When parents decide to take their family on a cruise, they do not anticipate their children will be exposed to sexual abuse. Despite these expectations, you might not learn about such incidents from the cruise company when they occur. In late January, a cruise employee allegedly enticed a teenage girl into performing a sex act. According to a report by Local 10 News, a waiter aboard the Holland America cruise ship, MS Veendam, was arrested after he had a 15-year-old girl perform a sex act. The employee was charged with a lewd and lascivious act involving a minor. The news source learned of the incident and reported it to the public. The tactics used by the cruise line to avoid disclosing the incident focus attention on the difficult task of determining the risk of being the victim of a crime when deciding to take a cruise.
Our Miami cruise accident lawyers at Greenberg, Stone & Urbano know that most people that schedule a vacation on a cruise anticipate that the cruise company will implement adequate security measures. Passengers also might be inclined to assume that the cruise line will elect to work with tour and recreation providers that screen their employees and adopt appropriate security practices. Although these beliefs might seem reasonable, people are victims of crimes like rape, sexual assault, sexual molestation and other offenses on cruises each year. Because certain cruise lines might be lax regarding security measures and protocols, travelers should investigate the security record of a cruise line before making a choice. This task is not as easy as it might seem because of crime reporting practices in the cruise industry.
The Cruise Vessel Security and Safety Act (CVSSA) of 2010 was originally enacted to furnish transparency to the public regarding criminal offenses like sexual assault, rape, homicide, missing persons, and thefts. However, lobbying efforts from the cruise industry resulted in modifications to the language of the statute so that only crimes that are “no longer under investigation by the FBI” are reported.
An article on the issue of reporting of criminal offenses on cruise ships published in the Arizona Republic observed that this language leads to significant underreporting. Many times the FBI does not open a formal investigation of crimes reported on cruise ships or keeps the file open indefinitely. This reporting practice leads to substantial underreporting of crimes on cruise ships. The cruise industry also skews crime reporting statistics by classifying offenses as non-reportable crimes. Professor Dr. Ross Klein, a cruise expert, points out on his website that cruise lines report crimes as “molestation,” “sexual conduct,” “lewd and lascivious,” “inappropriate touching,” and “groping” because these offenses are non-reportable under the CVSSA. This process of misclassifying crimes allows the cruise industry to underreport criminal offenses and creates a false sense of security for passengers.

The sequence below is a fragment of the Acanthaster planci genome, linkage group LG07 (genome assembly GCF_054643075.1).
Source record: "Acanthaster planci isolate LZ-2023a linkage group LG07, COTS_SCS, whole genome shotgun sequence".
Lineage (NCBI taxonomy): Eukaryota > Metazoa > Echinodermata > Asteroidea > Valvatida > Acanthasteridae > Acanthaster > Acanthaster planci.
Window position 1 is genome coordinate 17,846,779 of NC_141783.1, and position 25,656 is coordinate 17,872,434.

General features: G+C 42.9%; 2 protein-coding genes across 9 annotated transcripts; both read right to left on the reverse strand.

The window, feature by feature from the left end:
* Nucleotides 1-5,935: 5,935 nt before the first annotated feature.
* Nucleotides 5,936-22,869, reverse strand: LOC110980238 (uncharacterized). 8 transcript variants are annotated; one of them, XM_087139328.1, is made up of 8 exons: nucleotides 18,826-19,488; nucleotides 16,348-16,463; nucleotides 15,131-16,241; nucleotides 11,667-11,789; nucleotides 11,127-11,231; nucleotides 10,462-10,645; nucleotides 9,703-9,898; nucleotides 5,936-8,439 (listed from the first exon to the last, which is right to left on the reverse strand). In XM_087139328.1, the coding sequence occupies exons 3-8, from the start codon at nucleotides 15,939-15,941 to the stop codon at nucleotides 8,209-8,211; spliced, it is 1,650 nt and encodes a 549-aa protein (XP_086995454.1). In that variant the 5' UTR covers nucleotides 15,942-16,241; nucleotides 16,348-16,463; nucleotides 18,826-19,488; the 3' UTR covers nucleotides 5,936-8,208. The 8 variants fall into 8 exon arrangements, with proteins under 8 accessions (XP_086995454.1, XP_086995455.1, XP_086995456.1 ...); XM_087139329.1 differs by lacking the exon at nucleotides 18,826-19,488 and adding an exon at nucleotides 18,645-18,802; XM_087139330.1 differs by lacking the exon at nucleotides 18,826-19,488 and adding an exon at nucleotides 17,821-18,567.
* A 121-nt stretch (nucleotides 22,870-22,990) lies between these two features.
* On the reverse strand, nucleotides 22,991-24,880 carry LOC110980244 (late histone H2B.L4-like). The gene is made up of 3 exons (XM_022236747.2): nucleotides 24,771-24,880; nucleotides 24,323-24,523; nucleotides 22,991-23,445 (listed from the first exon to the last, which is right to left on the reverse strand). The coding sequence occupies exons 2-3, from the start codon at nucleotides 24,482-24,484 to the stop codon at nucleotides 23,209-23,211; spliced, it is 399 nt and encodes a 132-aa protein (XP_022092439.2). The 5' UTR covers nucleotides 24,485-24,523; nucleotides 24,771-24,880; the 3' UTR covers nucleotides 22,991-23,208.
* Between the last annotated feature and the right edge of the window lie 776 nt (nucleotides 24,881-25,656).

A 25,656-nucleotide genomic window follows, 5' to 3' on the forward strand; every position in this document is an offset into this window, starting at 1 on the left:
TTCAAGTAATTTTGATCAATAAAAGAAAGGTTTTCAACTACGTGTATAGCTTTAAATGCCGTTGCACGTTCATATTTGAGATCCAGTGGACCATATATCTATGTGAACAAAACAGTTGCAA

Because of these strategies, which are designed to mislead prospective passengers regarding the safety of a cruise line, passengers need to exercise caution. However, the most cautious passenger can be the victim of a crime while on a cruise ship or a shore excursion. While the cruise line can be liable for providing inadequate security, lawsuits against cruise ships for criminal attacks committed by third parties present complex issues. Prompt legal advice from our attorneys who handle many cruise ship injury lawsuits can prevent missteps that might derail your claim.
Greenberg, Stone, & Urbano: Seeking Maximum Recovery for Damages Sustained Due to Negligence
If your cruise vacation is interrupted by a criminal attack, our Miami cruise crime victim lawyers at Greenberg, Stone & Urbano will tenaciously pursue the fullest financial compensation. For over 130 collective years, our firm has assisted accident victims in personal injury and wrongful death actions across South Florida. We seek to obtain compensation for your tangible and intangible damages, including medical bills, lost wages, pain and suffering, and more. Our skill and dedication have earned us an AV rating from Martindale-Hubbell and recognition as one of South Florida’s top firms by the Miami Herald. Call us at (888) 499-9700 or (305) 595-2400 or visit our website to schedule your initial consultation.